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Muriel Newman: The Pandora's Box of Immigration

The Pandora's Box of Immigration
Weekly Column by Dr Muriel Newman

New Zealand is an immigrant nation. Each wave of immigrants is somewhat suspicious of the next. In the beginning, Moriori didn't trust the Maori, and history shows their concerns were justified.

Back in the seventies, British immigrants were the subjects of racial attacks: "Beat a Pom a Day" was a populist cry.

Today the spotlight has moved to Asian immigration. The attack is being lead by New Zealand's Pauline Hanson, Winston Peters. He has opened a Pandora's box of ill-informed racism, prejudice and intolerance.

Over recent years, governments have tried to balance emigration with immigration to maintain population stability. They remain concerned that too many emigrants and too few immigrants can cause depopulation, leading to small business failure and economic downturn.

In 1998, 44,000 New Zealanders left the country permanently and 22,000 returned. The net loss of 22,000 New Zealand nationals was balanced with 29,000 immigrants being granted permanent residence.

By 2001, as a result of the brain drain following Labour's election, emigration had grown to 63,000. With only 21,000 nationals returning, there was a net loss of 42,000 New Zealanders. In response, 43,000 immigrant residence applications were approved.

This year, the threat of international terrorism has caused fewer people to depart - 45,000 - and more to return home - 25,000 - resulting in a net loss of 20,000 New Zealanders. Caught out by the expectation of a greater net loss, the government approved 53,000 residence applications, creating a serious imbalance.

In 1996, the last time such an imbalance occurred, Labour's Immigration Spokesman Annette King attacked the National Government, claiming that Auckland had born the brunt of the Government's "think massive" approach to immigration: "Its roads are clogged, its sewerage and water systems are under strain. Its schools are bursting full. Its hospitals are chronically underfunded for its population. Its housing market has over-heated. Its race relations have suffered."

This time, it is a Labour Government that is panicking. Without warning they raised the immigration qualifying points system criteria, causing widespread outrage.

The racist claims of New Zealand First have caused Labour to panic. Deserting their migrant constituency, they have introduced an English-language test set so high that if New Zealanders were asked to sit it, more than half would fail.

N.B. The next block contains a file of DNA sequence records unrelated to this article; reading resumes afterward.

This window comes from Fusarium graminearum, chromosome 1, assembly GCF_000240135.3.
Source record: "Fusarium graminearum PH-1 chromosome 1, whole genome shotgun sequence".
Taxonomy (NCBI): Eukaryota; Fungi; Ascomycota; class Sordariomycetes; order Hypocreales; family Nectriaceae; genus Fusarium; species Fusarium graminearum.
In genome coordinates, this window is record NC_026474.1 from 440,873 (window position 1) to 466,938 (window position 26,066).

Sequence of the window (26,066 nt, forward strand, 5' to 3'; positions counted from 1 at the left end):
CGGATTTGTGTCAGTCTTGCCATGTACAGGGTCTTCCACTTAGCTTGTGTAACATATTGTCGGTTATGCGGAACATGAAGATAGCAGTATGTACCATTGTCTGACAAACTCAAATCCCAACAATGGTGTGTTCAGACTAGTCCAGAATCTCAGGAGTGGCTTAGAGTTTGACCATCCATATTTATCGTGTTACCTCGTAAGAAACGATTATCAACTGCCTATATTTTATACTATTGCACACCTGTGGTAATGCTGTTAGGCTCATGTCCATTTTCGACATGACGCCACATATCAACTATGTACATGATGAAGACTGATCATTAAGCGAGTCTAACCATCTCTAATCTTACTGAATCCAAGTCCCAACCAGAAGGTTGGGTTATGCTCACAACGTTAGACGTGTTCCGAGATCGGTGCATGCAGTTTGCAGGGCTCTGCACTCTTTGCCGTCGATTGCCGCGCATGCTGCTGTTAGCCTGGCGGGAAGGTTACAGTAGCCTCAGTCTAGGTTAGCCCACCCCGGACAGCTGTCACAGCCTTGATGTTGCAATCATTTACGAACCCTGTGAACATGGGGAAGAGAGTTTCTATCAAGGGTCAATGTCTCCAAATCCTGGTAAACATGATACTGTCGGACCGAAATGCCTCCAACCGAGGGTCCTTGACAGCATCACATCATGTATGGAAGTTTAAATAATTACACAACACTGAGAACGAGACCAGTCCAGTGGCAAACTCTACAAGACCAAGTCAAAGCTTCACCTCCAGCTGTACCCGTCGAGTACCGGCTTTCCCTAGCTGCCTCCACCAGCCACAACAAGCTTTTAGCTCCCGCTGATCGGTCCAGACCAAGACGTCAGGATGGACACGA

The Auckland Chamber of Commerce has estimated the new language test will cost the country around $2 billion. Already, employer groups are calling for the scheme to be scrapped as they face burgeoning skills shortages. In most cases employers say a lack of English is not a fundamental problem and they cannot understand the government's panic move.

Labour and New Zealand First justify their anti-Asian immigration stance by pointing to the growing number of Asian faces in Queen Street. They conveniently forget that Queen Street is the centre of New Zealand's tourism industry, and that 500,000 of the two million visitors who came to the country last year were from Asia.

Similarly these politicians appear to have conveniently overlooked the fact that 42,000 of the 52,000 international students studying in New Zealand are from Asian countries. A large proportion of their educational institutions are based in central Auckland.

According to the 2001 Census, 237,459 people of Asian ethnic origin groupings are New Zealand citizens. They comprise 6.4 percent of the population. This compares with Europeans who make up 73 percent of the population, Maori 15 percent, and Pacific Islanders 6 percent.

Claims that Asian crime is out of control cannot be backed up by fact. According to the Minister of Justice, Asians are disproportionately under-represented in crime statistics: the conviction rate per 10,000 of population for Maori is 307, for Pacific Islanders 164, for Europeans 63 and for Asians 37.

The reality is that immigration does need to be carefully managed. We want all immigrants to this country, including refugees, to be capable of being self-sufficient and successful. If possible, we want new New Zealanders to have a strong work and family ethic, as well as a deeply held sense of responsibility for building not only their own success but that of the country as well. That is the underlying foundation of any high achieving nation.

Knee-jerk reactions and debate based on perception rather than fact do nothing to help our nation's cause, and much to harm it.


Dr Muriel Newman, MP for ACT New Zealand, writes a weekly opinion piece on topical issues for a number of community newspapers. You are welcome to forward this column to anyone you think may be interested.

View the archive of columns at

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